True, False, None of the Above (Poiema Poetry #19)
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True, False, None of the Above poetically explores what it means to write, read, and teach literature in a world that--at turns--rejects, embraces, or shrugs indifferently at the spiritual. This is a book on the intersection of words and belief, on how books mark and mirror our lives, and how sometimes the journey we experience on the page leads us to faith. "In True, False, None of the Above, Maddox offers us a brilliant, witty, and vulnerable garland of poems. Here is the voice of a teacher, a poet, a mother and wife, a woman of faith bearing witness to a deep and lasting Truth, summoning--among others--the likes of Dante, Hopkins, Dickinson, Eliot, and Frost, each calling out to the other, often at scintillant cross-purposes, all set choiring to this magisterial teacher's gentle bidding. --Paul Mariani, University Professor of English, Boston College; author of God and the Imagination: On Poets, Poetry, and the Ineffable "In the preface to her book True, False, None of the Above, Maddox describes the experience of literature--whether reading, teaching, or creating it--as a 'confrontation with reality.' And her poems indeed confront a range of uneasy truths, from adultery and natural disasters to tooth extraction and raising teens. Maddox builds on the shared imagination of writers and readers, richly and deftly, to deepen and challenge our spirits." --Tania Runyan, author of Second Sky "In some of these poems, Marjorie Maddox riffs on the poetry of other writers. Sometimes she sings like an angel, even about illness and death. She wields forms brilliantly, and she tells delicious stories about what goes on in her classroom. Everybody who relishes good poetry should buy this book. But if you're a teacher--or if you've ever sat in a classroom anywhere--True, False, None of the Above will make you laugh out loud." --Jeanne Murray Walker, Professor of English, University of Delaware; author of Shadow & Light: Literature and the Life of Faith "In poem after poem Marjorie Maddox creates a rich environment in which the best teaching (and she is always a teacher) takes place in dialogue, even though conversations are not always neatly resolved. But she also consistently and convincingly points to what we need: 'The real, the spiritual, the Real.'" --Jill Baumgaertner, Author, What Cannot Be Fixed Sage Graduate Fellow at Cornell University (MFA) and professor of English at Lock Haven University, Marjorie Maddox has published ten collections of poetry--most recently Local News from Someplace Else--four children's books, the short story collection What She Was Saying, and over 450 stories, poems, and essays in journals and anthologies. The recipient of numerous awards, she also is coeditor of Common Wealth: Contemporary Poets on Pennsylvania. For more information, please see www.marjoriemaddox.com.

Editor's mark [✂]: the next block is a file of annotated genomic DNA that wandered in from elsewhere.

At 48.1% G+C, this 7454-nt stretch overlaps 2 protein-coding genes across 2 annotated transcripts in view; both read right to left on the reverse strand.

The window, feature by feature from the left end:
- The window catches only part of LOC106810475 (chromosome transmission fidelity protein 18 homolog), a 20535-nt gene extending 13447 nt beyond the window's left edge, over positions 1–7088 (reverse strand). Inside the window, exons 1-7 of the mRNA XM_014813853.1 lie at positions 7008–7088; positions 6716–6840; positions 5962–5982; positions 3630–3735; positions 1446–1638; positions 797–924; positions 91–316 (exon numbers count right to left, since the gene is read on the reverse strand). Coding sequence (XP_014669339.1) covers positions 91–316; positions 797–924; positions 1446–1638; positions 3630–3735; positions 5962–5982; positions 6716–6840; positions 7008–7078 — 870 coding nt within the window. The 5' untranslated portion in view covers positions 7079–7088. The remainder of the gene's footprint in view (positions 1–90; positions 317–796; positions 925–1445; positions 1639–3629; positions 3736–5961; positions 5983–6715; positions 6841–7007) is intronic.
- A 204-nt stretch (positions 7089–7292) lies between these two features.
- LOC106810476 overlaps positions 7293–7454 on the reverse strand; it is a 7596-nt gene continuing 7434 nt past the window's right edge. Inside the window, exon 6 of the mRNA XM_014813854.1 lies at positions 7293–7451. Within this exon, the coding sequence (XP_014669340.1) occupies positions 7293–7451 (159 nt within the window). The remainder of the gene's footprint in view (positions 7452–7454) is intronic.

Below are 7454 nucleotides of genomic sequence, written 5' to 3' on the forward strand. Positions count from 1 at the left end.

Cascade Books, 9781498239240, 104pp.
Publication Date: April 7, 2016
About the Author
Marjorie Maddox is Professor of English and Creative Writing at Lock Haven University. She is the author of Local News from Someplace Else (Wipf & Stock, 2013); Perpendicular As I (1994 Sandstone Book Award); Weeknights at the Cathedral (2006); Transplant, Transport, Transubstantiation (2004 Yellowglen Prize); When the Wood Clacks Out Your Name: Baseball Poems (2001 Redgreene Press Chapbook Winner); Body Parts (1999); Ecclesia (1997); How to Fit God into a Poem (1993 Painted Bride Chapbook Winner); Nightrider to Edinburgh (1986 Amelia Chapbook Winner); and the forthcoming short story collection What She Was Saying, as well as over 450 poems, stories, and essays in journals and anthologies. She is the co-editor, with Jerry Wemple, of Common Wealth: Contemporary Poets on Pennsylvania (2005) and two children's books--A Crossing of Zebras: Animal Packs in Poetry (2008) and Rules of the Game: Baseball Poems (2009)--and two forthcoming--A Man Named Branch: The True Story of Baseball's Great Experimentand Inside Out: Poems on Writing Poems. Working Poet: 75 Writing Exercises. Her memoir essay, Going Exactly Where We Want to Go, is included in Fast Break to Line Break: Poets on the Art of Basketball, edited by Todd Davis. Marjorie studied with A. R. Ammons, Robert Morgan, Phyllis Janowitz, and Ken McClane at Cornell, where she received her MFA in poetry in 1989. Maddox received an MA in English at the University of Louisville and a BA in Literature at Wheaton College. She lives with her husband and two children in Williamsport, PA, birthplace of Little League and home of the Little League World Series. She is the great grandniece of baseball legend Branch Rickey, the general manager of the Brooklyn Dodgers who helped break the color barrier by signing Jackie Robinson.